Sadly, the EA servers are still as shoddy as ever which is a shame – but one that came expected. I have only been disconnected while playing online three or four times but throughout my Career Mode I’ve been disconnected a lot while playing offline matches. Not that the two really impact each other – it’s just that you lose the 100 XP you’d usually get after finishing a Career Mode game if you’re logged into your Origin account. EA really need to look into these server issues as they do contribute to a lot of player frustration when there really shouldn’t be any.
Comparing the current generation and next generation versions of FIFA 14 – there isn’t that much of a difference. The crowd is much more lively and are presented in blocky, 3D models of fans that cheer when you score or all stare at the goalkeeper in unison if the team concedes. It works, and adds to the overall feel of the game but the crowd just seem very robotic. There’s no real emotion to here – but it’s okay, as you’re not really focusing on them when you’re playing anyway. Another change to the next generation version of FIFA 14 is the new Ignite Engine EA have been talking up throughout the lead up to the release of the new consoles. To be honest, there really isn’t much difference at all in the way the game plays or feels. Yes, players do have more animations when they do things such as switch the play and compete for headers – but other than that, there isn’t much difference that can be seen from the naked eye. Something that I do find quite neat however, is the commentators referring back to key highlights throughout the game when the ball is out of play. Highlights such as goals, tackles and bookings are all looked back on with a few words from the commentators. It’s an awesome little touch that adds to the realism of the game. Other things like this such as quick throw-ins and substitutions that happen instantaneously when the ball goes out of play are welcomed additions and keep the pace of the game flowing. The graphics are of course better and both consoles display at a native 1080p which is very nice. However, as an overall package, the next generation features are not very noticeable but are additions that were not possible on the current generation and make the game slightly better and more realistic.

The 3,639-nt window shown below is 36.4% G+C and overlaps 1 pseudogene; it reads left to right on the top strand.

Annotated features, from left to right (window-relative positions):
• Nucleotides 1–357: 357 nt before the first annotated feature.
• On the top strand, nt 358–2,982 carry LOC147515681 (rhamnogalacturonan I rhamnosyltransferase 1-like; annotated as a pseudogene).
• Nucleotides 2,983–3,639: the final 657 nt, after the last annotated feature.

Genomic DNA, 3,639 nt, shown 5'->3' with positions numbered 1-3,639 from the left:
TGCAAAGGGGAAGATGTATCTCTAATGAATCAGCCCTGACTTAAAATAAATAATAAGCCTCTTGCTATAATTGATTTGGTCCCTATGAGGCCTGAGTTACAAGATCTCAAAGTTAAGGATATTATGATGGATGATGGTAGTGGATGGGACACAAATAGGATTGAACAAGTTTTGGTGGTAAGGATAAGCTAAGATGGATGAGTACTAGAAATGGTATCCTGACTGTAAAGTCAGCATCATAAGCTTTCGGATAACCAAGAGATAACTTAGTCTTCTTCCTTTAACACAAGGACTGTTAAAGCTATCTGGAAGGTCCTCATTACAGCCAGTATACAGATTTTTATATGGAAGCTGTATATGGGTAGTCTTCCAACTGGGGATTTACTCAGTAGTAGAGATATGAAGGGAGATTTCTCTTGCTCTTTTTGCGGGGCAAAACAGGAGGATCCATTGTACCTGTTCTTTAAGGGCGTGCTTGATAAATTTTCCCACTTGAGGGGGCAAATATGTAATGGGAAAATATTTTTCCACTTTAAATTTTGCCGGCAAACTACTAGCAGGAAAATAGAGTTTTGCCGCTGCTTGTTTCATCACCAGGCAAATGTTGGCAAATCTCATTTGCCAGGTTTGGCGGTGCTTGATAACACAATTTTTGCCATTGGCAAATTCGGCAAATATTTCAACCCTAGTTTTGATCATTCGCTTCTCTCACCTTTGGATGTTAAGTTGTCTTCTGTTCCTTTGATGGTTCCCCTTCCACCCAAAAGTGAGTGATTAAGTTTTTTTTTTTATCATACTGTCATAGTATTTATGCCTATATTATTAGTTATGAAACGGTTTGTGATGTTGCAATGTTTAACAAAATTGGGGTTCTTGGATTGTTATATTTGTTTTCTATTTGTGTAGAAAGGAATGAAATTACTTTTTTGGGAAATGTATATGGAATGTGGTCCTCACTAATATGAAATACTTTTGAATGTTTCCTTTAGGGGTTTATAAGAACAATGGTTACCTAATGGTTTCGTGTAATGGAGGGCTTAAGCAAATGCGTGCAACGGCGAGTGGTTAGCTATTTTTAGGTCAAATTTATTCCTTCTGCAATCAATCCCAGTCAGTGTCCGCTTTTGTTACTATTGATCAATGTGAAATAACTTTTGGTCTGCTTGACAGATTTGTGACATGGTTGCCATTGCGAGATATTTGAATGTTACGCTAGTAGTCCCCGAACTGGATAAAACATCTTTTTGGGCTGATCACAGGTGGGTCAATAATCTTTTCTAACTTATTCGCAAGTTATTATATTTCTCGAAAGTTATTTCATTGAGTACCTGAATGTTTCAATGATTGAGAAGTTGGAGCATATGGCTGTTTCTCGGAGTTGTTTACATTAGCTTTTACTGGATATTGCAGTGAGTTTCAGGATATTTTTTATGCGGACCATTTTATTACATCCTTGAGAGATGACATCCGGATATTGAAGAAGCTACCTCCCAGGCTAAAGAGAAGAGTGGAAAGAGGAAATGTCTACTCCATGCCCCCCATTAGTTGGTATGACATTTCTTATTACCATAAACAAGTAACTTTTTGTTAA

The next generation iteration of FIFA 14 is nothing special. It’s the same great game that came out on the current generation of consoles in September with a few minor tweaks to the gameplay. If you have a next generation console and don’t have FIFA 14 for your Playstation 3 or Xbox 360 – I’d definitely recommend you picking it up as it is an excellent addition to the series. If you do, however, have the game on your current generation console – the price tag just does not justify the purchase and it’d be better to wait for a price drop. FIFA 14 on the next generation has some great little additions and I hope that EA Sports expand on them come next year. It’s a sure sign that the future is bright for EA’s football simulator.
Images courtesy of fifplay.com, goodgamebro.com, telegraph.co.uk and digitalspy.com